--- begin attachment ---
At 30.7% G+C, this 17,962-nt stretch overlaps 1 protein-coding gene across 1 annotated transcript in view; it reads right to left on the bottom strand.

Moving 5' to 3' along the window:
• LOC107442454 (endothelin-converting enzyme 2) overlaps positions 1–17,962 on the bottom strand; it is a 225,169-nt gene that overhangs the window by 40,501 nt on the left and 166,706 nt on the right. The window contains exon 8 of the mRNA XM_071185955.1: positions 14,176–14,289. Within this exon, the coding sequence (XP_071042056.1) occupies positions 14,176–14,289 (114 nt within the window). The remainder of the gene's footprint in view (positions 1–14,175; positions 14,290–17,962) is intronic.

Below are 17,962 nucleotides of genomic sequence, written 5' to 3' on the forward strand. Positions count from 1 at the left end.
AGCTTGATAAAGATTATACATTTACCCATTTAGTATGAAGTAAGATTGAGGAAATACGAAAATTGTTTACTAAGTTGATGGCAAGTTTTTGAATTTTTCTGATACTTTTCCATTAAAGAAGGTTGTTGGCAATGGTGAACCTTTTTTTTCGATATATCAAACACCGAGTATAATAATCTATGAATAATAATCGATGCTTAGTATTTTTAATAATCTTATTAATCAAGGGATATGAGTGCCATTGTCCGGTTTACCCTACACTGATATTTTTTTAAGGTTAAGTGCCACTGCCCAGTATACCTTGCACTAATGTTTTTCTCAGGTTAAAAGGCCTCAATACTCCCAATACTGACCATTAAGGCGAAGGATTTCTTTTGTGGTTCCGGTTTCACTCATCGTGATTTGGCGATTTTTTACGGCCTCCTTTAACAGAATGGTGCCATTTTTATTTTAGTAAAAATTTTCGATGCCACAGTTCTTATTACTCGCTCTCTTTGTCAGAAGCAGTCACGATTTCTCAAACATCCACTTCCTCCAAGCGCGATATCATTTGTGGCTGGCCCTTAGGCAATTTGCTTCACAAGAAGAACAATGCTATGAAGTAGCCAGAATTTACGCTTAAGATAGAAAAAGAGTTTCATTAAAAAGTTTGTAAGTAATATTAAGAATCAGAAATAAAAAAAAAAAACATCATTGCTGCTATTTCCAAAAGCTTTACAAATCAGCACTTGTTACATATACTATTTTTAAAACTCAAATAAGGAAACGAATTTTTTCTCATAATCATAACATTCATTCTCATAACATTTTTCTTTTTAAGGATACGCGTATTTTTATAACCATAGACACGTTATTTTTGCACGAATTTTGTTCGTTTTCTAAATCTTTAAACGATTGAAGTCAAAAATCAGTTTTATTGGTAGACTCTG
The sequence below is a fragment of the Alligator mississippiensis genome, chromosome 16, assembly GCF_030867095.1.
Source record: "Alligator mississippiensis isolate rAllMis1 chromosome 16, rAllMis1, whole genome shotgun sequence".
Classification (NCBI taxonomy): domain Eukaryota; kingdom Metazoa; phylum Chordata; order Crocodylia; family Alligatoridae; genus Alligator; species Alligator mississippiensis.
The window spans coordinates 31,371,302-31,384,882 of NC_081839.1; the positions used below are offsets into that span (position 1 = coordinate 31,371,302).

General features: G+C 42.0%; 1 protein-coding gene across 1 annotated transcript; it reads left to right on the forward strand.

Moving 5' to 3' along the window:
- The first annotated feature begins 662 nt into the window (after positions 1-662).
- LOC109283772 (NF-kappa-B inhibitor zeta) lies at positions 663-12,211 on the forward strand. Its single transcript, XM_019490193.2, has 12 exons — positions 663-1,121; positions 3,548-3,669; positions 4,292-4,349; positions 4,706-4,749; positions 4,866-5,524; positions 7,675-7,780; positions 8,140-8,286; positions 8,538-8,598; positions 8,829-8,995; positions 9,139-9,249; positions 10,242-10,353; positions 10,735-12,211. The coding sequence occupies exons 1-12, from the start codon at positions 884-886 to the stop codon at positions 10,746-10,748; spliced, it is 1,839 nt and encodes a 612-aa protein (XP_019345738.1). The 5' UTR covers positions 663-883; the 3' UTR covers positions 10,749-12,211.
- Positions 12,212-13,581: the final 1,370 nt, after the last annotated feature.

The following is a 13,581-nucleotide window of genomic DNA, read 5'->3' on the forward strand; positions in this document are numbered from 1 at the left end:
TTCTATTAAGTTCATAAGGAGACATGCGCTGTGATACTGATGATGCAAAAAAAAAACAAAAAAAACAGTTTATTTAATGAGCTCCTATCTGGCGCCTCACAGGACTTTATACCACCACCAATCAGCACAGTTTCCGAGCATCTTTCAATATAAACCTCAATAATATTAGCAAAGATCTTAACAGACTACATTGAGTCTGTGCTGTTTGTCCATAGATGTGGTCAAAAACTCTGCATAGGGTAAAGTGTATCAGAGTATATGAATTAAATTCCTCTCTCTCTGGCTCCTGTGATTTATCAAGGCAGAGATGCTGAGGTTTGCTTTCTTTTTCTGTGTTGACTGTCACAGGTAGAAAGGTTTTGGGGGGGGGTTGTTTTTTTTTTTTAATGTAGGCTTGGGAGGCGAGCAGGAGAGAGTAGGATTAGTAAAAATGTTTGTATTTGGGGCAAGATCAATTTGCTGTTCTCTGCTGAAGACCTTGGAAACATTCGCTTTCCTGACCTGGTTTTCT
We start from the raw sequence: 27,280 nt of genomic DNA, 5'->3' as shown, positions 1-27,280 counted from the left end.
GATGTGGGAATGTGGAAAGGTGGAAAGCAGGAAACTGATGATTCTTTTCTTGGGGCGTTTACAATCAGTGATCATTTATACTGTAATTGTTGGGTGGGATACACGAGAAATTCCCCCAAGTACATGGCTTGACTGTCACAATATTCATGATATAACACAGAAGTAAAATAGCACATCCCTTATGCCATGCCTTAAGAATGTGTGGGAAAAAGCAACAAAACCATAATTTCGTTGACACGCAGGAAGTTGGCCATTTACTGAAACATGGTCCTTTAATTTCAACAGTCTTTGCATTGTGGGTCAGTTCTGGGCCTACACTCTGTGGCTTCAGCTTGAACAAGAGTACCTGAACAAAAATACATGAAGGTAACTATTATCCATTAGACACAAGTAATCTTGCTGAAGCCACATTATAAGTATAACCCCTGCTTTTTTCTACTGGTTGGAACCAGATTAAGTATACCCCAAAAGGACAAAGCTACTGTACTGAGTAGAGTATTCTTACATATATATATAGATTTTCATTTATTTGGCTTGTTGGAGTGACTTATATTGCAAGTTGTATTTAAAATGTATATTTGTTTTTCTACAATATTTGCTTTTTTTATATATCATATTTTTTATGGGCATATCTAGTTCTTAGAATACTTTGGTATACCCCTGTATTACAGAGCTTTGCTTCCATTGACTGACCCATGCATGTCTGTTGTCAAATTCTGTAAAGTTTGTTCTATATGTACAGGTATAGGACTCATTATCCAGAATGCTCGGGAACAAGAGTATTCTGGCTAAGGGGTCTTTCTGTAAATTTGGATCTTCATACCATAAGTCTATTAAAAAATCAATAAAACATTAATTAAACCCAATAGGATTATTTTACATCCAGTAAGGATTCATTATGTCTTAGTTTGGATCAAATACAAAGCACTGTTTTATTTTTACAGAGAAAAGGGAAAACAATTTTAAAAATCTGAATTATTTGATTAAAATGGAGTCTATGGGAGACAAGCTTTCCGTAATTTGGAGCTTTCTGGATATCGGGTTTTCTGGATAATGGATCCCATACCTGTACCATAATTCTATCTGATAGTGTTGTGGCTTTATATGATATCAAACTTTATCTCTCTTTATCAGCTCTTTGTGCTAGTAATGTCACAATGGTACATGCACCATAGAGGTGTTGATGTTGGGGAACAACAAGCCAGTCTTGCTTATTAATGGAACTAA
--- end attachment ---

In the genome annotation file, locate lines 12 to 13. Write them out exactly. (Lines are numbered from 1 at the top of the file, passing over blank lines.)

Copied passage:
- The first annotated feature begins 662 nt into the window (after positions 1-662).
- LOC109283772 (NF-kappa-B inhibitor zeta) lies at positions 663-12,211 on the forward strand. Its single transcript, XM_019490193.2, has 12 exons — positions 663-1,121; positions 3,548-3,669; positions 4,292-4,349; positions 4,706-4,749; positions 4,866-5,524; positions 7,675-7,780; positions 8,140-8,286; positions 8,538-8,598; positions 8,829-8,995; positions 9,139-9,249; positions 10,242-10,353; positions 10,735-12,211. The coding sequence occupies exons 1-12, from the start codon at positions 884-886 to the stop codon at positions 10,746-10,748; spliced, it is 1,839 nt and encodes a 612-aa protein (XP_019345738.1). The 5' UTR covers positions 663-883; the 3' UTR covers positions 10,749-12,211.